Earlier this year while wandering the beaches nearby, I came across an unusually large number of Mermaids Purses in various colours and shapes, some I had never seen before. These curious flotsam that wash up on the tide are the egg cases of sharks, ray, dogfish and other similar sea beings and yet they conjure up something more mystical, magical and altogether more charming. Continue reading Mermaids Purse
Bringing an idea from the initial thought, to sketch to fruition takes its own sweet time. It has to be allowed to be born when the elements are ready to come together. My current creation is a fantastical hat made from sari silk ribbons, silk, cotton, felt and silk wools. Beads will be added too. There my be Celtic symbols too as this is most definitely an Irish hat. Continue reading Trees and silk, my two loves
While the outdoors continues to draw me to explore and photograph, I am spending some time being creative at home. In a previous post I wrote about the hats we are creating and this is the one I made as a stand alone piece. I have a few others that are paired with a cuff. These hats and cuffs are handmade using traditional millinery techniques and are in silk and cotton.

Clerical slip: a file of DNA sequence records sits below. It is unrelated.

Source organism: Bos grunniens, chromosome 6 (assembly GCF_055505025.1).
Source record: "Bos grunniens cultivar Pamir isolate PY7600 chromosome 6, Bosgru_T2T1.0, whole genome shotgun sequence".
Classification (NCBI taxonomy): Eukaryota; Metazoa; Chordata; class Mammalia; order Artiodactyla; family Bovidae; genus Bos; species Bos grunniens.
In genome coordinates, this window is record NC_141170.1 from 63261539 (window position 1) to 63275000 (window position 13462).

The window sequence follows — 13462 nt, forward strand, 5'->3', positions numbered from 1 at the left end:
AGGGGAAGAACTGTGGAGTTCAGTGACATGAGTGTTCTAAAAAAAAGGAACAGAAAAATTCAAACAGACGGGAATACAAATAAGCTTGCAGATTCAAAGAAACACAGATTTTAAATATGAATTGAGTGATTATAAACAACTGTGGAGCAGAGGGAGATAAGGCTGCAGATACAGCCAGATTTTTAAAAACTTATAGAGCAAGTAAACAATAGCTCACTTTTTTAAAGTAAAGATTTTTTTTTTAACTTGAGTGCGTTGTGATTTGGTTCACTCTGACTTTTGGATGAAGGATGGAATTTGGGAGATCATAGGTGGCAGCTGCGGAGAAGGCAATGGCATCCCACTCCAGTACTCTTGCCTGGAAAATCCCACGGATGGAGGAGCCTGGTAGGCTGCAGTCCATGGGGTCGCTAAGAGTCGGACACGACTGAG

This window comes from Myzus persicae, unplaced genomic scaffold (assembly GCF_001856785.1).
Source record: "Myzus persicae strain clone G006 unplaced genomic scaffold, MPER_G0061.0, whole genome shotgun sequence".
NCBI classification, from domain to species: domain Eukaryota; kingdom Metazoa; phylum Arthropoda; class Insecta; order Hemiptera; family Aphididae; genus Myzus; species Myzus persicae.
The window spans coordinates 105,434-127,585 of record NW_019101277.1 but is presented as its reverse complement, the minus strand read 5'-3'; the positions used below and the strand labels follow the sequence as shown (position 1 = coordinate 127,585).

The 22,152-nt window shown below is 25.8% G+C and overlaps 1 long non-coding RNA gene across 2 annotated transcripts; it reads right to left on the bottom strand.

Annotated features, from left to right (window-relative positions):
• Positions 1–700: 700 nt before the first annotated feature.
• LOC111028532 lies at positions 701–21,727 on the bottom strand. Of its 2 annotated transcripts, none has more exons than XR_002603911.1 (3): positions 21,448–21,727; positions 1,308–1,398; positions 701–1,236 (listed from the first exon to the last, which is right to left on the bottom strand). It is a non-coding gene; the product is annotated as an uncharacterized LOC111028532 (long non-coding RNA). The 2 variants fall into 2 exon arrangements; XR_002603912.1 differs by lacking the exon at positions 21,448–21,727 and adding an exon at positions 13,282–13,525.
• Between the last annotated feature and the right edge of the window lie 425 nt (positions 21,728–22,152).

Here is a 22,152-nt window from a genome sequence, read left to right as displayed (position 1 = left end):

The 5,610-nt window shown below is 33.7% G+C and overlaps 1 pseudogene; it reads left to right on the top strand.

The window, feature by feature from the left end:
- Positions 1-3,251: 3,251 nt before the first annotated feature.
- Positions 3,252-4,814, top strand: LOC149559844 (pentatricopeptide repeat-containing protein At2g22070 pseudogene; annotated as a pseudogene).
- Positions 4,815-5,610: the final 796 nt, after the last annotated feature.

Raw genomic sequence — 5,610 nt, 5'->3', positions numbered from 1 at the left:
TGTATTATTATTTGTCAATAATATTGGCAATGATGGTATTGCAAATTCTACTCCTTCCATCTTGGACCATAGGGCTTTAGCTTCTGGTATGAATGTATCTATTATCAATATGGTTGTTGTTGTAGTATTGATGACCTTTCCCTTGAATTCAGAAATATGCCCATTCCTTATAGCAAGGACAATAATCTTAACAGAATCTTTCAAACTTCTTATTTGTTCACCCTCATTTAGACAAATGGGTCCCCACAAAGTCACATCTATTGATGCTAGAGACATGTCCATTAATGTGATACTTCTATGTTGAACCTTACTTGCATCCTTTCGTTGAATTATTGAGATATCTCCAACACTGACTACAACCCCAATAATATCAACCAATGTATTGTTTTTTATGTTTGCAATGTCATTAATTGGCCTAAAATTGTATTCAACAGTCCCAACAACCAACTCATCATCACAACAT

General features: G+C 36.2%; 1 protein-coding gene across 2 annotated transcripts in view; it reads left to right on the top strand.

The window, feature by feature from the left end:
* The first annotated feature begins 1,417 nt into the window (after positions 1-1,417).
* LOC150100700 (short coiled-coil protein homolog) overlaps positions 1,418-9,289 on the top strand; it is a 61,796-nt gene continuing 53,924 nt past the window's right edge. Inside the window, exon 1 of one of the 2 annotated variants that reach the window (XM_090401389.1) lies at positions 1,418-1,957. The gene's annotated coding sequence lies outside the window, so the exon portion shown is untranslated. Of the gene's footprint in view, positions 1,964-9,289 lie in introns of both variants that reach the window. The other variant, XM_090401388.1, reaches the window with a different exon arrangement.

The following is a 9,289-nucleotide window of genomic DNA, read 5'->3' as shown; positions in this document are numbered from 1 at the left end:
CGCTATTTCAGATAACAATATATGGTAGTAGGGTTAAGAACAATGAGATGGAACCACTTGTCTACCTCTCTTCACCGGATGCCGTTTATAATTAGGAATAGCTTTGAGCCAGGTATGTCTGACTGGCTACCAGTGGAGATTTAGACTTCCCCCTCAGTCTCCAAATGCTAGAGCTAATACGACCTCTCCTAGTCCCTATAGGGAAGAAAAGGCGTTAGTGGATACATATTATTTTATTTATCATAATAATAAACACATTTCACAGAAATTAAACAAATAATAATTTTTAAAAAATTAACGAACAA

These are some of the cuffs, I have hand dyed cotton lace and ribbons to match the silk ribbons. While many of my pieces are shabby chic, there are also cuffs in gothic blacks and reds, there will be bridal ones too. I can see young ladies at their graduations wearing them and elegant ladies at garden parties looking fabulous. Any occasion that calls for wearing a statement piece. Continue reading Wherever you lay your hat.
Shibori dates back to the 8th century in Japan where traditionally indigo was used to dye fabrics. There are different forms which with folding, stitching, compressing, binding and twisting the fabrics, form an array of designs and unique patterns. I adore working with silk and have been making hand painted scarves for many years. I like to explore new ways of applying dyes and came across the Arashi Shibori technique a few years ago. Arashi means storm and the patterns formed using this pole wrapped method create designs like driving rain. It is at its best when used on long pieces of cloth. Since the late 19th century, Japanese artisans working 2 together, could wrap up to four 12 yard kimonos on 12 foot poles saving a lot of work on older methods and techniques. This is perfect for silk scarves. Once I had got the gist of the process I played around with it, twisting and folding the fabric as I wrapped it, this created amazing feather like patterns. I try to keep to no more than four colours which in turn when blended will form other colours, these must be thought about too so they are all compatible. Continue reading Arashi Shibori silks